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Chilean rose temperature recommendation on caresheets' accuracy

Discussion in 'Tarantula Questions & Discussions' started by s1akr, Nov 3, 2007.

  1. s1akr

    s1akr Arachnosquire

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    The "pet shop guy" told me, "Oh no! This spider wont need a heater. Room temperature will do just fine". I got him a month ago, and in October, where I live, room temperature goes down to high 60s w/o climate control.

    Caresheets found online recommends 75-85F.

    Currently ambient air temperature in my room is 84F, and T is sitting right next to the wall where I had stuck a heating pad on.

    Are these temperature recommendations correct? Or, different Ts have different temperature preference?

    My T seem healthy, eating really well and have increase in size (abdomen) since the day I got him. Is there anything wrong for him to seek heat like that? Is this normal? What's going on?
     
  2. butch4skin

    butch4skin Arachnoprince

    First of all, how do you live in a room that's 84 degrees? But regardless, unplug the pad, no matter what the T is doing, if it in fact is 84 degrees in your room. Mid 60's during the winter months should not be a problem for that sp., I would guess, but you could certainly plug the pad back in if it cools down that much, provided the pad is on the side of the tank. With rose hairs, anything abnormal is normal, so unplug the T toaster and don't worry.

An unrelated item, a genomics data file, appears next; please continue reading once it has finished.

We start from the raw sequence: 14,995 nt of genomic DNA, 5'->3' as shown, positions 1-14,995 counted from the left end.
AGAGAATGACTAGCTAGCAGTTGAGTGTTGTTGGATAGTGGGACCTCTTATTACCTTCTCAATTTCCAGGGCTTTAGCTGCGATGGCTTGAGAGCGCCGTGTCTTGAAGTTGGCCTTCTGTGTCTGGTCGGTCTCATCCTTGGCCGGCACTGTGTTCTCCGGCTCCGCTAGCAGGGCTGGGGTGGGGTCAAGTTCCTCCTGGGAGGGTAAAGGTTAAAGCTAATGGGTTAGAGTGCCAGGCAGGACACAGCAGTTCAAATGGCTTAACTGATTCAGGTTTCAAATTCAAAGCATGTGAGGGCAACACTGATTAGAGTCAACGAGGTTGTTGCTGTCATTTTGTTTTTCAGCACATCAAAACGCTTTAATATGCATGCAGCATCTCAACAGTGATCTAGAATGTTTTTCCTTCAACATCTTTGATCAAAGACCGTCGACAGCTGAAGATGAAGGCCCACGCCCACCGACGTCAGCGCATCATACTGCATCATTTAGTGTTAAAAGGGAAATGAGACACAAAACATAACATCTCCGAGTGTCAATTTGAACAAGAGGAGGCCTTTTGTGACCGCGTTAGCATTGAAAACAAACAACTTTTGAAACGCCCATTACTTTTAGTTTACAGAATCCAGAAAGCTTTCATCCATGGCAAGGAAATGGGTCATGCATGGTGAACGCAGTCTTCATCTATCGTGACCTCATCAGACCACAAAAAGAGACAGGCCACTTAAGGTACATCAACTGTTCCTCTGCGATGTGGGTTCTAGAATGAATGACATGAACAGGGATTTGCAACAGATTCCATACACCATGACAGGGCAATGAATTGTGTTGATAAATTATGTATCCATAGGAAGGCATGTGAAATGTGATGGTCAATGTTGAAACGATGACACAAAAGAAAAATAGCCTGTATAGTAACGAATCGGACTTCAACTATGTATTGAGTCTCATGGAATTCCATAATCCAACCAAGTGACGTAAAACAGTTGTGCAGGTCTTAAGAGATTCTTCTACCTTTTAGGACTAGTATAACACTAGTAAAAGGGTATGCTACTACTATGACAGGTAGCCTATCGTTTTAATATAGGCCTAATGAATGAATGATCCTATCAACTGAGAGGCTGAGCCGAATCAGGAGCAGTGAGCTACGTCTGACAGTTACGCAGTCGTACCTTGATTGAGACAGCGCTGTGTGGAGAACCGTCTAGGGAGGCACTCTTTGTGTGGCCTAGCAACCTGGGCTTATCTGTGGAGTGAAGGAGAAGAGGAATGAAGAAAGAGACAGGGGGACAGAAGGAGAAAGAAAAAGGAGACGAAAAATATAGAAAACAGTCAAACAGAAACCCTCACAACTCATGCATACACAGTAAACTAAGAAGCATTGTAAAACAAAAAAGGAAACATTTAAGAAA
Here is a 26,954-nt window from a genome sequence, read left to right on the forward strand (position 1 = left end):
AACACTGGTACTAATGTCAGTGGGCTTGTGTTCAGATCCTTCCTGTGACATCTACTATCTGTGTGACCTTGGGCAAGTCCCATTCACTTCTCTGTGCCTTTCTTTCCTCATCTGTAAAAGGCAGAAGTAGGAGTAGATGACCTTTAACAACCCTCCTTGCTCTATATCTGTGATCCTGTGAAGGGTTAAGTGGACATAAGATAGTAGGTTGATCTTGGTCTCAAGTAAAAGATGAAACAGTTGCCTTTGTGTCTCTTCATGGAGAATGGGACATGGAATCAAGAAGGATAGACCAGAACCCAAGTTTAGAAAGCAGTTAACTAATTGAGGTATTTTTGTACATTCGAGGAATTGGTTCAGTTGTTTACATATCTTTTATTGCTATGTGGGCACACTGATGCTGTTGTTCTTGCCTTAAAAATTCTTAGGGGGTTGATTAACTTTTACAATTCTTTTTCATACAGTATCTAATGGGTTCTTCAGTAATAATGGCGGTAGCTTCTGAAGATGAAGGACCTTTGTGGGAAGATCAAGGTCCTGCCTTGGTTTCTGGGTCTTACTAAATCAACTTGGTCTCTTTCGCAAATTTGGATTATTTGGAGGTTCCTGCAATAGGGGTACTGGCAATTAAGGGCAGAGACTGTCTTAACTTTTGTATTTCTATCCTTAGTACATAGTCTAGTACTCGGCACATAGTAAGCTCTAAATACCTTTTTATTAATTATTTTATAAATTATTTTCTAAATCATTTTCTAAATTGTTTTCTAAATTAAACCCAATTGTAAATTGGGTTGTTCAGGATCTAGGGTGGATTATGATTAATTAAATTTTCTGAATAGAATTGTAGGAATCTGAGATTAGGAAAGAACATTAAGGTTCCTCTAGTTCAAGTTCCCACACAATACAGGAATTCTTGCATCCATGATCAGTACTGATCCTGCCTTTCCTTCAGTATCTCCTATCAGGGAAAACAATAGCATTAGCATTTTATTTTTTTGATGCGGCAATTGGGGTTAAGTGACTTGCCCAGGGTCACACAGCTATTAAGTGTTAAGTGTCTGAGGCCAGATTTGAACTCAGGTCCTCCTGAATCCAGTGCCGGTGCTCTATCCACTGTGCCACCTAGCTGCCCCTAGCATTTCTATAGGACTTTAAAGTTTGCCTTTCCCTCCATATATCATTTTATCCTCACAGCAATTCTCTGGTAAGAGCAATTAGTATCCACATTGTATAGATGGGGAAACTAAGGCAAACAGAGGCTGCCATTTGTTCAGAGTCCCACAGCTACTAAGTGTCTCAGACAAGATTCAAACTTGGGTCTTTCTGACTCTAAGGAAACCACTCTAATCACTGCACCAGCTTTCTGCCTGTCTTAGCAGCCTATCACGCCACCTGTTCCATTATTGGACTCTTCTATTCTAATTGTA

3. butch4skin

    butch4skin Arachnoprince


    I'm sure it is, considering it must be like 95 degrees in that tank. Stiil I'd be nervous about it getting that hot in there. Tarantulas metabolisms are dictated to a great degree by temperature and other environmental factors.
     
  4. Cocoa-Jin

    Cocoa-Jin Arachnobaron

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    75-84 is fine, they can likly handle temps as low as 55 degrees, but it will slow them down and likly reduce their feeding. They can likly handle temps in excess of 90 degrees, but they may not enjoy it.

    Mine tends to enjoy cooler temps, low 70s, choosing to hang at the cooler end of the tank when it begins to approach the 80s or more.